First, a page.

rould not go to the bottom of the
king. After the concern got start
d, it would often be found that it
ras not as represented, or the hopes
f the promoters would prove illu
ory. Nevertheless many towns suc
eed in developing their own indus
It is perfectly possible to do it here
n Winnsboro. Some of the more
opeful chances are along the lines
1. Successful corporations are cor
tantly enlarging their business by
tarting new branches in other towns
here they can finid workers. Such
oncerns do not commonly go begging
'or stock subscription. They very
'requently insist that they be given
chance to rent some suitable build
ng, at least until the new enterprise
ets on its feet. There is not usually
nuch risk in assisting a propositiou
>f this kind.
A progressive town should be wili
ng, in proportion to its size anil
ealth, to build and rent a factory
or a hopeful proposition. The coun
ry's manufacturing facilities are tax
d. A good factory building adapted
o more- than one purpose is not apt
o stand idle.
2. In most any town having good
nnufacfuring enterprises there are
;ome which could enlarge if they had
nore capital. Business men shou'd
watch the progress of such concerns.
'hey should not be allowed to go else
shere, or to lose a chance for develop
nent, because of alack of partne :s
rilling to take an interest in their
SOMETHING TO WORRY ABOUT
That the Chinese eat mice dipped
Why there is more smoke in Pitts
>rgh than there is in Chicago.
That a million years from now all
:he rivers will dry up.
Where the wind is at when it is
That mosquitoes dlon't live at the
Why the sea is salty.
What the women will wear in two
Where Germany will raise the mon
y to pay her indemnity.
Why big fish eat little fish.
Whether the Japanese will ever a-,
lopt the English language.
Whether P'--Sh built the pyra
mnids or not.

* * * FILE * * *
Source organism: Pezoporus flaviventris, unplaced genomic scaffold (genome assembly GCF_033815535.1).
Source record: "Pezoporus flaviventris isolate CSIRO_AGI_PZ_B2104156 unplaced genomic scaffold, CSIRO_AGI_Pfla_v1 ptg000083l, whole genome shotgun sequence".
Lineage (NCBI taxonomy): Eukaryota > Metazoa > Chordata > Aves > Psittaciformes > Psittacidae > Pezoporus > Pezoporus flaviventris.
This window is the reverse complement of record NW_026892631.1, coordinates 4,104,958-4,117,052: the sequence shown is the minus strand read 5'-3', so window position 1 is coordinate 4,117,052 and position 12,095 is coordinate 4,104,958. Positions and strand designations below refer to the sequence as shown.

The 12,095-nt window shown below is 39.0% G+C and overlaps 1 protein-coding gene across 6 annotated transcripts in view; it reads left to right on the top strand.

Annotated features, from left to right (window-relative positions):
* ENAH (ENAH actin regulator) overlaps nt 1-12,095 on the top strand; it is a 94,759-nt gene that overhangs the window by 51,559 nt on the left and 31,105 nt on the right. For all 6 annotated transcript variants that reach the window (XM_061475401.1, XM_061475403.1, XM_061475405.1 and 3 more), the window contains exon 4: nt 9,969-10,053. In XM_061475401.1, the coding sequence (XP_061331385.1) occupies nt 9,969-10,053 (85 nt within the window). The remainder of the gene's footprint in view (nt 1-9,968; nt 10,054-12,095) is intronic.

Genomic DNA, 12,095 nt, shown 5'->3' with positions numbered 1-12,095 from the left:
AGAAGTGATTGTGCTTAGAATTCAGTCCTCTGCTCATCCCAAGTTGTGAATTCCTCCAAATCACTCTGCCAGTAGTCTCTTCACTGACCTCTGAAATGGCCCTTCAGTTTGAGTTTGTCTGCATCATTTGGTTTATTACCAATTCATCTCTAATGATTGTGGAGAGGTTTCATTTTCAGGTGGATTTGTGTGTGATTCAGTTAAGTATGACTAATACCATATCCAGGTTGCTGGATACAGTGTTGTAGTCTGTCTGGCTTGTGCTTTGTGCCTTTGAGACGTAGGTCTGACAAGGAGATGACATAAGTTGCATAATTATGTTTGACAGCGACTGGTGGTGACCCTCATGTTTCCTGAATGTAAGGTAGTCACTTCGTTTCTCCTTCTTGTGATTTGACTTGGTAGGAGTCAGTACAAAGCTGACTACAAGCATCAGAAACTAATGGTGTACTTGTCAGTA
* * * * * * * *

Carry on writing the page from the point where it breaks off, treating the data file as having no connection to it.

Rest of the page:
What the King of Siam's wife is
By virtue of an execution to me di
rected, in the cause entitled S. G. Lee,
J. W. Jenkins and E. C. Rose, copart
ners doing business under the firm
name and style of Rose-Lee Company,
Plaintiffs, against D. J. Hairison and
Lavinia Harrison, Defendants, I will
sell to the highest bidder, at public
auction within the legal nours of sale,
at the Court House, Winnsboro, S. C.,
on the first Monday in December, next
4th December 1922, the following de,
scribed property, to wit: All that
certain piece, parcel or tract of land,
lying, being and situate in the County
of Fairfield, and State of South Ca
rolina containing eighty eight and
yodve a bai
THE WHOLE OF THEIR F
WHEN YOU HAVE TH]
OPEN A SPECIAL ACCO
You owe it to them, as
save. You are responsil
depending on you. Opei
This new 4 A
gum delights ~~~i
young and old.
It "melts in your
mouth" and the
center remains to
brighten teeth and
There are the othei
friends to choose fre
three fourths acres, more or less, and
bounded by lands of Robert English,
Enoch Walker, Os Moore and the
Camp place, levied on and to be sold
as the property of D. J. Harrison and
Lavinia Harrison to satisfy the afore
said execution and costs. Terms of
Sheriff Fairfield County.
Applications for three Policemen
for the Town of Winnsboro, S. C., will
be received by the City Clerk up to
noon December 1st, 1922. Salary
$75.00 per month.
By order of the Mayor.
H. E. Ketchin, City Clerk.
UTURE IS MADE CLEAR
E NECESSARY MONEY.
UNT YHILE THEY ARE
wel as to yourself, to
de-they are helpless
i that account this day. -
gum in the